An alternative to the silver-colored surface coating is the use of large printed lettering on the mask outer surface, providing light reflection characteristics for identifying the locations of victims.

Still another alternative to the coloring pattern or surface coating is the fabrication of the mask from a neoprene material having a bright yellow color.

Another feature of the invention is the overall shape of the mask which is appropriate for most head sizes, without interference from scalp hair. The viewing and filter materials are designed to cover a maximum surface area of the front panel of the mask, making it suitable for many users despite a wide variation in head sizes.

Other features and advantages of the invention will become apparent from the drawings and the description contained hereinbelow.

BRIEF DESCRIPTION OF THE DRAWINGS

For a better understanding of the invention, reference is made to the accompanying drawings in which like numerals designate corresponding elements or sections throughout, and in which:

FIG. 1 shows a front view of a protective breathing mask constructed in accordance with the principles of the invention;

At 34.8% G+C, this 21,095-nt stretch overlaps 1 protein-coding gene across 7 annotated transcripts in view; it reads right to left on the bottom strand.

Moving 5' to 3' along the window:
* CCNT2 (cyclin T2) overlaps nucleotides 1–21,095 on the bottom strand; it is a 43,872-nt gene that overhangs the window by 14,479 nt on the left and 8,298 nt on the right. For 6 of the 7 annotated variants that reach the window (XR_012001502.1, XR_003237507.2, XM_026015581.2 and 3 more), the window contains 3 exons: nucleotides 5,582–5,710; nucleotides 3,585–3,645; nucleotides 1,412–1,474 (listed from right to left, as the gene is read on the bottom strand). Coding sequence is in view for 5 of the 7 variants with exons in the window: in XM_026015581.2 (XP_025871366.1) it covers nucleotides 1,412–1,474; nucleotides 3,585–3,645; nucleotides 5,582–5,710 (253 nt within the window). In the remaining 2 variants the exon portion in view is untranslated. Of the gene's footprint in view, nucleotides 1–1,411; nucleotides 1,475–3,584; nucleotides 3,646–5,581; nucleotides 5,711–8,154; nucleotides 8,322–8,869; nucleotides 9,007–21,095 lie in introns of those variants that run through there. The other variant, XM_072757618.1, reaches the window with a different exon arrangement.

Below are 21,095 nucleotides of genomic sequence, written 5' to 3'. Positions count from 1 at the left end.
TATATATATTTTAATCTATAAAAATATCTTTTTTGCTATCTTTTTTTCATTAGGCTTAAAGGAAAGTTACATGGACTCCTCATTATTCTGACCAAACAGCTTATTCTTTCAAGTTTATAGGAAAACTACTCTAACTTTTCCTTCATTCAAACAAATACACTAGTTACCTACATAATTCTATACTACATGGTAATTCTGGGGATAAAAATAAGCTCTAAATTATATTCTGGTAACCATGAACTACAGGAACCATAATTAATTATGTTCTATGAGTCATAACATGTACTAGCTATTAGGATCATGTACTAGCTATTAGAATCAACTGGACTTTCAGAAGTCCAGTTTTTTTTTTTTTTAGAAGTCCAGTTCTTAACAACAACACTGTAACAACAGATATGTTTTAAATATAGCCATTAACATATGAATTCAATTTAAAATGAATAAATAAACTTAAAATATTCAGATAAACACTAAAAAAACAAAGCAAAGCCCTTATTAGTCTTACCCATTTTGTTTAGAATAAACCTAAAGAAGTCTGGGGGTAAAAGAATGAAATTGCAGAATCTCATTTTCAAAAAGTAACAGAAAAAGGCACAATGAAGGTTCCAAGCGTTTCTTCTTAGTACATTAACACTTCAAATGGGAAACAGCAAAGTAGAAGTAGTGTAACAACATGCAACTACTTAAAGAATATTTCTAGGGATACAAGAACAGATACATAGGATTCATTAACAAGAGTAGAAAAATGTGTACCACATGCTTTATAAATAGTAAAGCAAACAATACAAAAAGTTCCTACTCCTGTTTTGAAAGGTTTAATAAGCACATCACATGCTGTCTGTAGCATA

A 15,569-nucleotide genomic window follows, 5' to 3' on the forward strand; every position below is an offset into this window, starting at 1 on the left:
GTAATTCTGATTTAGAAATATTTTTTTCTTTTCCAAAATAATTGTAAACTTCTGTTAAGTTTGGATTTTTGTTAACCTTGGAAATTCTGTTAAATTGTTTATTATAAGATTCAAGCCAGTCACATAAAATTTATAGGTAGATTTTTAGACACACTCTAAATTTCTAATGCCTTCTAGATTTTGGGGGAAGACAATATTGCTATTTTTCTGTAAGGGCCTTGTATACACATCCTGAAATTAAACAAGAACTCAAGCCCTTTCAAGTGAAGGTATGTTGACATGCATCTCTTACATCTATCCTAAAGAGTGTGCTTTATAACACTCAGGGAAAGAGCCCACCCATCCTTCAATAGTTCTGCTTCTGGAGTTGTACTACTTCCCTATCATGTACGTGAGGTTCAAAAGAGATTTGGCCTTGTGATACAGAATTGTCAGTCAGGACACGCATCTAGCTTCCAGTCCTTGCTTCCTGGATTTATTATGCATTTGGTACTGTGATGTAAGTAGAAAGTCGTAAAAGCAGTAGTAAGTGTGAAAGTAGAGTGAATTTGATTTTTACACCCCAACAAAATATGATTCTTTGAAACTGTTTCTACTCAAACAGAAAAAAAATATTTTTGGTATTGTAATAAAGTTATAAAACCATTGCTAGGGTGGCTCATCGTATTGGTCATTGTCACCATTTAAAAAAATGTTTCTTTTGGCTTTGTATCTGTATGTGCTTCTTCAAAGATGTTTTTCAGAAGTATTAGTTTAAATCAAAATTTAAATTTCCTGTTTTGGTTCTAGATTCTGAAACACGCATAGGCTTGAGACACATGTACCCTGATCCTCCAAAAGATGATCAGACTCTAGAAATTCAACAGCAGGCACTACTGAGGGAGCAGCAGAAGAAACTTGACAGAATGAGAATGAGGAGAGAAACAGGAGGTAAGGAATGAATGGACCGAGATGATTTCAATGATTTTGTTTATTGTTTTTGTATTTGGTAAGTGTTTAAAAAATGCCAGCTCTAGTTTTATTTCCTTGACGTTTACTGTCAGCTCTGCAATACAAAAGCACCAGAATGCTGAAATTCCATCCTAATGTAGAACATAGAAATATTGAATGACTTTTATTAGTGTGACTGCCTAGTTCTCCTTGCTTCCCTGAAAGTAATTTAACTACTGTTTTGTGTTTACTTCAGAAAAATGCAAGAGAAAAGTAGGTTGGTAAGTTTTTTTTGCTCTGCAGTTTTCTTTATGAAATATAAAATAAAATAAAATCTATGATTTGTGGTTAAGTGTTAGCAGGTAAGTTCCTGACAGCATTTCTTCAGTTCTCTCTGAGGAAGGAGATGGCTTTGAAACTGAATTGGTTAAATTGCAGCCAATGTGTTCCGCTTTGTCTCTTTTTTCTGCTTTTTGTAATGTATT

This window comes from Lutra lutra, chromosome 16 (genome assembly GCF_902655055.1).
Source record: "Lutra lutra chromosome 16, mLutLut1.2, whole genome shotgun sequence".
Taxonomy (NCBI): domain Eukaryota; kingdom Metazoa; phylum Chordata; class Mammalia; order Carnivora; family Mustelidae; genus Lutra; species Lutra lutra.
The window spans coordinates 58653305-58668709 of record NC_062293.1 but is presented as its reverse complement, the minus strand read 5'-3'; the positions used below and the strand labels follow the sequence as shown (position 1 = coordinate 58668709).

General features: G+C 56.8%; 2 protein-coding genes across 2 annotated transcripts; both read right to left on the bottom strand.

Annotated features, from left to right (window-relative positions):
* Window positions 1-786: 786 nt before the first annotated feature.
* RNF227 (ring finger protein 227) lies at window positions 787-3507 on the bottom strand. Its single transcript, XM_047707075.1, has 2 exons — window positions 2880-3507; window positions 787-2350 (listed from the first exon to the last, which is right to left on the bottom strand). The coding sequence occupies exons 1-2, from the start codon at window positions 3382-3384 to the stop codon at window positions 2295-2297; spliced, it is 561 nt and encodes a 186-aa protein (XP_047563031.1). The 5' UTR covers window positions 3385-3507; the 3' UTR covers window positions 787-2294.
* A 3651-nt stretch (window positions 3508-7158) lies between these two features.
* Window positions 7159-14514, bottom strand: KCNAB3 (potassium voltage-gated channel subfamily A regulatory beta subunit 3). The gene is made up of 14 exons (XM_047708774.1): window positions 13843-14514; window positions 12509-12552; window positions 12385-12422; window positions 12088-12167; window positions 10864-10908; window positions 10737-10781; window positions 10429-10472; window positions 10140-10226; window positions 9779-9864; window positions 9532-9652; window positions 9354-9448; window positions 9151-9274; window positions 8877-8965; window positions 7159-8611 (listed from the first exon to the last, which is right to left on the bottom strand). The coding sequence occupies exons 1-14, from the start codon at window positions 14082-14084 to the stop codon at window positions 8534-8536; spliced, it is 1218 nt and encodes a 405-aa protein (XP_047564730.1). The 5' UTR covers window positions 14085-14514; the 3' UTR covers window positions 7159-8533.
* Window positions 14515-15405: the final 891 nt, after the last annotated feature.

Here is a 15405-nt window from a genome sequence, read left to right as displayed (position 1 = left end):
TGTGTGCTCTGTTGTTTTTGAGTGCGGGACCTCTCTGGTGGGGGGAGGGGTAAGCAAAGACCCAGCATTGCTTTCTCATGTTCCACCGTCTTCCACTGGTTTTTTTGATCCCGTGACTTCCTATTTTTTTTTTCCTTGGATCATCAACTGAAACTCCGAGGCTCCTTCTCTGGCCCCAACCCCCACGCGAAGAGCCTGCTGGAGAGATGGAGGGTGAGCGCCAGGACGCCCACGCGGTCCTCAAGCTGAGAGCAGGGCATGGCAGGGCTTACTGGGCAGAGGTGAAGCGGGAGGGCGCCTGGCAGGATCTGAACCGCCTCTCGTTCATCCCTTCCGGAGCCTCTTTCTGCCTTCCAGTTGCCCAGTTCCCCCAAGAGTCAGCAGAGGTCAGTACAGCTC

FIG. 2 shows the mask of FIG. 1 being pulled open at an access opening for placement over the user's head;

FIG. 3 is a perspective view showing a user wearing the mask over his head;

FIG. 4 shows an alternative construction of the filter portion of the mask of FIG. 3 wherein the filter material portions on either side of the nose are joined by a one-way respirator filter device; and

FIG. 5 shows the filter material of FIG. 4 featuring a layered construction of filter elements.

DETAILED DESCRIPTION OF A PREFERRED EMBODIMENT

Referring now to FIG. 1, there is shown a front view of a protective breathing mask 10 constructed in accordance with the principles of the present invention. The mask 10 comprises a hood-like construction made of a stretchable material 12 such as neoprene rubber or silicone which is fabricated as a thin sheet providing front and rear panels 14 and 16 (rear panel not visible) when folded at a bottom edge 18. Stretchable material 12 typically has 300% or greater stretchability, can withstand temperatures of 250 C, and has an approximate thickness of between 0.2-0.5 mm.

Front and rear panels 14 and 16 form seams which are sealed closed at a pair of side edges 20 and a curved top edge 22. The rear panel 16 is a continuous sheet while portions of material 12 in front panel 14 are cutout to provided a viewing portion 24 and filter portions 26 and 28. In the case where stretchable material 12 is fabricated of silicone, the entire hood is transparent, eliminating separate viewing portion 24.